Emma Cuthbertson, based in Northern Italy with her family, is a Salesforce Marketing Cloud Consultant who also blogs regularly for MumAbroad. Here she talks about separation and divorce proceedings in Italy – facts and resources.
Successful, driven, smart. Funny, adventurous, kind, and rather brilliant. That is my friend. She is an arts curator; she has world famous galleries and multi-million-dollar exhibitions under her belt. My friend is “happening”—one of the new generations of power women. The Sheryl-Sandberg slash-Danish-Teacher-Rita generation of women. Not the kind that stamps on your head with high heels as she races along, whilst you stumble at work or in life. On the contrary my friend will bend down, lean in, and help you up with a smile, some dry wit, and a tequila shot to hand.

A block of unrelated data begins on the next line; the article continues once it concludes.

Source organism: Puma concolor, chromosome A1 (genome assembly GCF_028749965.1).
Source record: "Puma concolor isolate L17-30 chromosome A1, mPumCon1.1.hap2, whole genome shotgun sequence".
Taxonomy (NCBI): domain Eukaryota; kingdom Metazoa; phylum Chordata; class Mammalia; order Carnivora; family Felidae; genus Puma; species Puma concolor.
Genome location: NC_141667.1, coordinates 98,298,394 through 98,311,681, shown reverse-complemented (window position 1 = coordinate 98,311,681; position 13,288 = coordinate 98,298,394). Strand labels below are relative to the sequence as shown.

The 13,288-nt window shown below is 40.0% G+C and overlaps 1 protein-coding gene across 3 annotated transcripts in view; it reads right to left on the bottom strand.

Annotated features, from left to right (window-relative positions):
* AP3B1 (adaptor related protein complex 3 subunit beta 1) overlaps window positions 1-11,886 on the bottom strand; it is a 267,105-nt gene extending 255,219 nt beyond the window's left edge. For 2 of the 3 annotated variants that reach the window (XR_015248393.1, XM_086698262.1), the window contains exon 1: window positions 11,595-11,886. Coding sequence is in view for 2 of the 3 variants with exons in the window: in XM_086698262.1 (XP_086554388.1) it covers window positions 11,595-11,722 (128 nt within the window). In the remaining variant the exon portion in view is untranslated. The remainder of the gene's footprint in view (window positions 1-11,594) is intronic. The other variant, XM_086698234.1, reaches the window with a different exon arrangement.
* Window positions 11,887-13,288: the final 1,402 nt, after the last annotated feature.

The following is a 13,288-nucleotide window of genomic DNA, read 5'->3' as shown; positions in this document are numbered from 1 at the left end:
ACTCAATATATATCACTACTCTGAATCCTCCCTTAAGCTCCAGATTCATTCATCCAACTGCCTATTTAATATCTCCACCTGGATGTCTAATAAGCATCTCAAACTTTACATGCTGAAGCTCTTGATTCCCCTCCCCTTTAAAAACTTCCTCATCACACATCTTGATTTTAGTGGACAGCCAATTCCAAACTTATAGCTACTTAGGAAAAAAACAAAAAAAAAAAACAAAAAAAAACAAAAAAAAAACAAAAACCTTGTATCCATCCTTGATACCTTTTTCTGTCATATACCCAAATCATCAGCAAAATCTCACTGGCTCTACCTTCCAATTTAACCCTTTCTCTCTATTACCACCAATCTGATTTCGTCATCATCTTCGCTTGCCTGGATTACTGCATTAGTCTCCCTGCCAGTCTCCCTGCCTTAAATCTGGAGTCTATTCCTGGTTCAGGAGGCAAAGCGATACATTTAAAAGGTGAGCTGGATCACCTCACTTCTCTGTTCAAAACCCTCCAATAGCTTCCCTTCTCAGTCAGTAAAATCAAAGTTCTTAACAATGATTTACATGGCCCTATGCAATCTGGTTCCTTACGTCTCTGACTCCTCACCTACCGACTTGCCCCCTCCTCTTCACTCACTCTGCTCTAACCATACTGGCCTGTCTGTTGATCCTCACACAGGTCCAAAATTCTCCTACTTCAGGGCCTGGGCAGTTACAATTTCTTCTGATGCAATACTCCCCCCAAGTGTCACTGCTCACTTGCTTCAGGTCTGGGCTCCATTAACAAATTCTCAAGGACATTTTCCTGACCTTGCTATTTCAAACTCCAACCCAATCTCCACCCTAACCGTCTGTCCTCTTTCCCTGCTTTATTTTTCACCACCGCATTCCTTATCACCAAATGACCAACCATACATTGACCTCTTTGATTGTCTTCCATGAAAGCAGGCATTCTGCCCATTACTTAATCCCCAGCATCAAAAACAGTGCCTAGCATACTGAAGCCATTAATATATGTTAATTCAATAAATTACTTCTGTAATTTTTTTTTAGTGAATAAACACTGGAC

My American friend has always been extremely focused on her career—to the point that we would rarely see her in between big projects. So, when she hooked up with a European guy and it was clear they were really into each other we genuinely felt sorry for him. “That dude…. she will never have time for him….” (Cue the laughter and much quaffing of cocktails.) Two years later we were throwing confetti and eating our words amidst more quaffing of cocktails.
Love happily and quite rightly conquers all!
Ten great years of marriage and a beautiful son later, the couple decide to relocate to Umbria in Italy. My friend’s husband has a family home there, and they agree they could better progress careers while having a better quality of life for the entire family. My friend is happy to do so. She is fully committed to the relationship, optimistic and fearless by nature. She wants the best for their beautiful family of three. It also means she will be able to spend more time with their son after managing a full-on career in the States.